The increasing costs of living makes it more difficult for many people, particularly those with less income ( who often have lower diets) to afford healthy food choices. However, families in the UK continue to throw away an alarming amount of food items, which includes 68kg of fruits and vegetables per year.
Food waste isn’t just detrimental to your wallet and your wallet, but it’s bad for the environment as well. In the world, 1.3 billion tonnes of food are thrown away each year, producing around eight percent of the greenhouse gas emissions in the world. These emissions are caused by the inefficient use of food products at every stage of the chain of food production from the point of production until degradation.
Yet, our recent study showed that those who cultivate their own food on their gardens and allotments throw away on average 3.4kg of vegetables and fruits – a 95% reduction from that of the UK average. They adopted a variety of practices to minimize food waste, which included preserving or giving away their surplus produce.
There is an increase in interest in cultivating fresh vegetables in community gardens, allotments, and gardens in the UK as well as elsewhere in recent times. However, the supply of plots is inadequate to satisfy the increasing demand..
Affording more land to be used for vegetable and fruit production could be a major contribution to the supply of fresh food for urban dwellers.
Studies has revealed that only 10% space in Sheffield in the English Sheffield city Sheffield for food production could provide enough fruits and vegetables to satisfy the requirements of 15 percent of the city’s inhabitants. Also, having more people grow their own food can reduce the amount of waste.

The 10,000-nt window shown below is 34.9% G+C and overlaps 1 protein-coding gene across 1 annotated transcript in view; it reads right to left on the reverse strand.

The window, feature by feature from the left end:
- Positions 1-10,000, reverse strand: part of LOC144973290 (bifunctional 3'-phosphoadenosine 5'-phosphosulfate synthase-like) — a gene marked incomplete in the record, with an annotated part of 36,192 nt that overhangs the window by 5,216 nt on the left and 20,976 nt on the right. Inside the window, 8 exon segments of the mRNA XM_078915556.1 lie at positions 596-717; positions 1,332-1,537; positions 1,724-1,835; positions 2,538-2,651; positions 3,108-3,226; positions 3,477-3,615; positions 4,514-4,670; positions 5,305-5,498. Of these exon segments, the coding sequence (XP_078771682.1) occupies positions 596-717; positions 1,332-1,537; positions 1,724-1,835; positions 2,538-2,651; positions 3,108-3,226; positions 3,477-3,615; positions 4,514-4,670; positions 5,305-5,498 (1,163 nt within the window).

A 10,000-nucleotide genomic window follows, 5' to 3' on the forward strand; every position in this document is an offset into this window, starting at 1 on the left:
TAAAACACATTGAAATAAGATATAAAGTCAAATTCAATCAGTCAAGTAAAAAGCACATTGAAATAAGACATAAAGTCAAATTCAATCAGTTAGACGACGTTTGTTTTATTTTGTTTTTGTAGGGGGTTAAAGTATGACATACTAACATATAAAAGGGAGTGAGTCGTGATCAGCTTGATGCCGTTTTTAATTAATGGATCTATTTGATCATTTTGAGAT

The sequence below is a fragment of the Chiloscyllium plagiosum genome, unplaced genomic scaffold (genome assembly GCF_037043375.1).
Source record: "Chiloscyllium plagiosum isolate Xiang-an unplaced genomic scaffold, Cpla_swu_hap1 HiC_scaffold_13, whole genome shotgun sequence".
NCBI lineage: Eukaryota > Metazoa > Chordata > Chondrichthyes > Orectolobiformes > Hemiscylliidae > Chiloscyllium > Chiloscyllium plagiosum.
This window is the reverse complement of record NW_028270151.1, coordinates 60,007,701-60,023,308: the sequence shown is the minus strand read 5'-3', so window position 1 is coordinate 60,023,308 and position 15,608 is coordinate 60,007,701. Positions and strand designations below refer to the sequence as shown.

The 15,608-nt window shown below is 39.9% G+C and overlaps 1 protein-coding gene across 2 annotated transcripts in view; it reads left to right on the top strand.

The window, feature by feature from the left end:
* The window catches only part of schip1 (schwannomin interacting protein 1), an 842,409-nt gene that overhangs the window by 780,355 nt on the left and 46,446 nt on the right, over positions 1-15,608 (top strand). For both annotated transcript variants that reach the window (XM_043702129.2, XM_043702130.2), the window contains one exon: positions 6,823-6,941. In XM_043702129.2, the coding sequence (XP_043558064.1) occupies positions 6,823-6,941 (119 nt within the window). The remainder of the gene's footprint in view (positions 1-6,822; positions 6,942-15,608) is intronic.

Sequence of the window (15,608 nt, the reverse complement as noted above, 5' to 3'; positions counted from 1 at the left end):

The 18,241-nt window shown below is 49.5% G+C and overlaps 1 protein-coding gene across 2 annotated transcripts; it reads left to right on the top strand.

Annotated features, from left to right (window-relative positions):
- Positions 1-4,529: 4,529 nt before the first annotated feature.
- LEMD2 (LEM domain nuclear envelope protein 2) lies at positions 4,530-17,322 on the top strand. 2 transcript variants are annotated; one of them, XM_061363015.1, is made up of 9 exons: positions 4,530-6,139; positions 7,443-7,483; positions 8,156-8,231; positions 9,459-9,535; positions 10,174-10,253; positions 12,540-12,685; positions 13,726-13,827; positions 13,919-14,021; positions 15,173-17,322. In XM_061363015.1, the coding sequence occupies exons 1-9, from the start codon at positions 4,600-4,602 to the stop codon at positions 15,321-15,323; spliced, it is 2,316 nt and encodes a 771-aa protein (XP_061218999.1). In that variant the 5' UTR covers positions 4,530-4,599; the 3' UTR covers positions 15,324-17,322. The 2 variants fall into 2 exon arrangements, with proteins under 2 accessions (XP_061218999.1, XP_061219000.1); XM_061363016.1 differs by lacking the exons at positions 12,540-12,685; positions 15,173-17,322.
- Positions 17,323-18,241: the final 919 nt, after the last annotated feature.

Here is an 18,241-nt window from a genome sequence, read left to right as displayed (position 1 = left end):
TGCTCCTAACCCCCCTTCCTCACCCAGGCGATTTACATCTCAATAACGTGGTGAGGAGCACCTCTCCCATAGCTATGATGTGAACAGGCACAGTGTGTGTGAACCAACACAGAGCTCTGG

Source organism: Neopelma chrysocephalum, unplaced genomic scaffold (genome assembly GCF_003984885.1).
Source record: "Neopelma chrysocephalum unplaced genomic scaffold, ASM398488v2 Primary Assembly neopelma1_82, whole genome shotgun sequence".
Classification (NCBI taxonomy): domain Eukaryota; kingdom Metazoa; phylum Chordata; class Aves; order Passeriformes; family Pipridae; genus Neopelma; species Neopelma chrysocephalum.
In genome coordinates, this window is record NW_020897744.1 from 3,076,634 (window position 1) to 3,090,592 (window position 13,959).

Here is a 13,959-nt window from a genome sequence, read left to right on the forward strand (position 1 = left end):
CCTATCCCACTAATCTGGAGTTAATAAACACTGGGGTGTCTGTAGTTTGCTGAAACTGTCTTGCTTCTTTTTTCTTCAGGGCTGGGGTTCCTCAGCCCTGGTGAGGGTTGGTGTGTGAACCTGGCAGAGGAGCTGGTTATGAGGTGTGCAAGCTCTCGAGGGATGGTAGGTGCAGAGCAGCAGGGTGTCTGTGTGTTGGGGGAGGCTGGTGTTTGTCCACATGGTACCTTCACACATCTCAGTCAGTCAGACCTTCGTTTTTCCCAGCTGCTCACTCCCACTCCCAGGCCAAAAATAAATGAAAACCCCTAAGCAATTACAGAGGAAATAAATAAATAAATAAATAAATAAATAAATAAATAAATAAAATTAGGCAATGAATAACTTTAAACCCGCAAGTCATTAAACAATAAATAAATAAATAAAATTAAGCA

Food waste is responsible for about eight percent of the greenhouse gas emissions in the world.
The study was conducted on 197 households across the UK who grow themselves their food. The study asked the households to keep the food diary in which they recorded how much vegetables and fruits they ate every week. We received complete food diary records from 85 households.
They noted whether each product was grown in their garden or allotment, purchased from markets or shops sourced from other growers, or harvested from the wilderness. The families also noted the amount of produce they donated to their family and friends, as well as the amount they needed to dispose of.
Our research suggests that those who cultivate their own food are more likely to avoid food waste than the average person living in the UK. This could be due to the fact that they place greater importance on the food they grown by themselves.
The findings are in line with previous research which has been conducted in Germany as well as Italy. The study revealed that the quantity of discarded food was the highest among those who shop exclusively at big supermarkets. Customers who bought products from smaller stores were more likely to eat less food, when those who grow their own food waste the most.
Our research suggests that the families we examined are able to produce around 50% of the vegetables and 20 percent of the fruit they consume each year. The households we studied consumed 70 percent more vegetables and fruits (slightly over six servings daily) than the average of the country.
A diet that includes lots of fruits and vegetables to ensure a well-balanced, nutritious diet is vital to maintaining good health.
Create the food you need to ensure your security
Producing your own food at home will increase access to fresh vegetables and fruits, help improve health, and help reduce food waste. But, there are many obstacles that make it difficult to participate in household food production. This includes a lack of access to space, the skills and time required to cultivate your own fruits and vegetables.